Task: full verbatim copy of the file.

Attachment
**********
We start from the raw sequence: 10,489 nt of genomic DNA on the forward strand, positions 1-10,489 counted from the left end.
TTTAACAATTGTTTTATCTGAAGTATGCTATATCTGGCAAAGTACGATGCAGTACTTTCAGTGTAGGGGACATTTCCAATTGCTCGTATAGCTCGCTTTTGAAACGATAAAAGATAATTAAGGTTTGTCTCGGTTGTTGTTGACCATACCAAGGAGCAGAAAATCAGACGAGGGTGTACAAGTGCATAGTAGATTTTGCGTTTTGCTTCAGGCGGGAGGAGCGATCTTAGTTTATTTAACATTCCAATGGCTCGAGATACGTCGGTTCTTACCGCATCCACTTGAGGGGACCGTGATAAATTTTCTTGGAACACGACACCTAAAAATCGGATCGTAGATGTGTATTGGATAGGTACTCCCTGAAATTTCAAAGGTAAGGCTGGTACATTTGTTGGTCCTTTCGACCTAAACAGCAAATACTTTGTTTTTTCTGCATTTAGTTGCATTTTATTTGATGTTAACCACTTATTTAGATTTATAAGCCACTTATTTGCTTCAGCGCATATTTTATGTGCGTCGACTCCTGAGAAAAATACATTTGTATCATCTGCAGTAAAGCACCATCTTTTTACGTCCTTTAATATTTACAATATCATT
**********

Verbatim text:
We start from the raw sequence: 10,489 nt of genomic DNA on the forward strand, positions 1-10,489 counted from the left end.
TTTAACAATTGTTTTATCTGAAGTATGCTATATCTGGCAAAGTACGATGCAGTACTTTCAGTGTAGGGGACATTTCCAATTGCTCGTATAGCTCGCTTTTGAAACGATAAAAGATAATTAAGGTTTGTCTCGGTTGTTGTTGACCATACCAAGGAGCAGAAAATCAGACGAGGGTGTACAAGTGCATAGTAGATTTTGCGTTTTGCTTCAGGCGGGAGGAGCGATCTTAGTTTATTTAACATTCCAATGGCTCGAGATACGTCGGTTCTTACCGCATCCACTTGAGGGGACCGTGATAAATTTTCTTGGAACACGACACCTAAAAATCGGATCGTAGATGTGTATTGGATAGGTACTCCCTGAAATTTCAAAGGTAAGGCTGGTACATTTGTTGGTCCTTTCGACCTAAACAGCAAATACTTTGTTTTTTCTGCATTTAGTTGCATTTTATTTGATGTTAACCACTTATTTAGATTTATAAGCCACTTATTTGCTTCAGCGCATATTTTATGTGCGTCGACTCCTGAGAAAAATACATTTGTATCATCTGCAGTAAAGCACCATCTTTTTACGTCCTTTAATATTTACAATATCATT